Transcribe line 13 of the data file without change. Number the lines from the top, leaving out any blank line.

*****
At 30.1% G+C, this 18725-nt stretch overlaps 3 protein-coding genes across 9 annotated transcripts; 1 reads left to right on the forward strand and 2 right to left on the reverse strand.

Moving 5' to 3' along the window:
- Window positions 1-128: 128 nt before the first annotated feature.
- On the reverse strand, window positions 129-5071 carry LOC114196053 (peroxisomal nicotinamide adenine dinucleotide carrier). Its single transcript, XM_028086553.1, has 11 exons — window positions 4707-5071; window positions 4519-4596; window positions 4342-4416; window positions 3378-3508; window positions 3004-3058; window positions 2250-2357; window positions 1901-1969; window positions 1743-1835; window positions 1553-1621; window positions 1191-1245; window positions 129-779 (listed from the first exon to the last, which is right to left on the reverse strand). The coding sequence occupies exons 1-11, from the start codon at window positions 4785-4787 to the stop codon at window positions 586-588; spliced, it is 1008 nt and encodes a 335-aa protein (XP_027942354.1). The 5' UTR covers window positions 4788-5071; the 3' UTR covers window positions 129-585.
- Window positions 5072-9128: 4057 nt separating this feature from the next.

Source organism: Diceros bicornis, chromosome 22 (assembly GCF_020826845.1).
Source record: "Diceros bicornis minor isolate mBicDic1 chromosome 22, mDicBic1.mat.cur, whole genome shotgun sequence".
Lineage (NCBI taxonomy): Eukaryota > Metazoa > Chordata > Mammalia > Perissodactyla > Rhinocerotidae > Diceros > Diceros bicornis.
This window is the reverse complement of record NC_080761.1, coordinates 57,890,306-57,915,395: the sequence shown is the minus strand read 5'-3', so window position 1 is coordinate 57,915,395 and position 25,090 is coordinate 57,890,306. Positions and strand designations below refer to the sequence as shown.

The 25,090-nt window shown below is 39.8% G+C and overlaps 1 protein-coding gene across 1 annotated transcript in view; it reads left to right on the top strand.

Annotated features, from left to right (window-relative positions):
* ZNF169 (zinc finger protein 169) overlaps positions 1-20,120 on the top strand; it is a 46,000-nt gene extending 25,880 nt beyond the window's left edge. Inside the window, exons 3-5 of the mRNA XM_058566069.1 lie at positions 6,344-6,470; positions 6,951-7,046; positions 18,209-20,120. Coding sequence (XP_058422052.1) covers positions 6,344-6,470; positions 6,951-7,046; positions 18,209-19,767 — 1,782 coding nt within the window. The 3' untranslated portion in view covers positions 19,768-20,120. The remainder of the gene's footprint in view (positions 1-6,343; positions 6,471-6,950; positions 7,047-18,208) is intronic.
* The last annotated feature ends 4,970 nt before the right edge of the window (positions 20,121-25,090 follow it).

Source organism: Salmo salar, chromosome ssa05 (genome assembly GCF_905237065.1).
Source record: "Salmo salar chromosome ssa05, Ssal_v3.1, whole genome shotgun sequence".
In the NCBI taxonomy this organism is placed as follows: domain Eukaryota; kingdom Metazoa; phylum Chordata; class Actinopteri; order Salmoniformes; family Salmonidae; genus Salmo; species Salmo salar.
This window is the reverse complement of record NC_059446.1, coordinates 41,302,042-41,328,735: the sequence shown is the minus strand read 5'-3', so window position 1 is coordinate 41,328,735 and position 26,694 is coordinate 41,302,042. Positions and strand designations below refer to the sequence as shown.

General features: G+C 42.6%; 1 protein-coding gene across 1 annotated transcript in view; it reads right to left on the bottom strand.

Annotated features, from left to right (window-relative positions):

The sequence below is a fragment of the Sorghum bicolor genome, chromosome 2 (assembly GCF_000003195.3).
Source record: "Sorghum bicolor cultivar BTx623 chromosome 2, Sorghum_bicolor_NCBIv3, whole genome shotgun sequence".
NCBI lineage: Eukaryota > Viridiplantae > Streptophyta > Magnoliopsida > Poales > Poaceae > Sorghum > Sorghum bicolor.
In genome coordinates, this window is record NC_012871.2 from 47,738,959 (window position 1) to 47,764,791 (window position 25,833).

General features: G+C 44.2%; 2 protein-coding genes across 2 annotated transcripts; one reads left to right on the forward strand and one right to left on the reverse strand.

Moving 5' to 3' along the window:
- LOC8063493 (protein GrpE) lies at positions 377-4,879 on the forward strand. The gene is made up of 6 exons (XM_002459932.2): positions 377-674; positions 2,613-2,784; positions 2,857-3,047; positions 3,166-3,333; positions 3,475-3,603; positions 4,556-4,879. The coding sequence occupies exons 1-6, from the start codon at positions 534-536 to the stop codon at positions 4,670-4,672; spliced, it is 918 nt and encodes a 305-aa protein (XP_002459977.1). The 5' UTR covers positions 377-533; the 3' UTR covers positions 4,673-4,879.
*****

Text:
* The last annotated feature ends 4,970 nt before the right edge of the window (positions 20,121-25,090 follow it).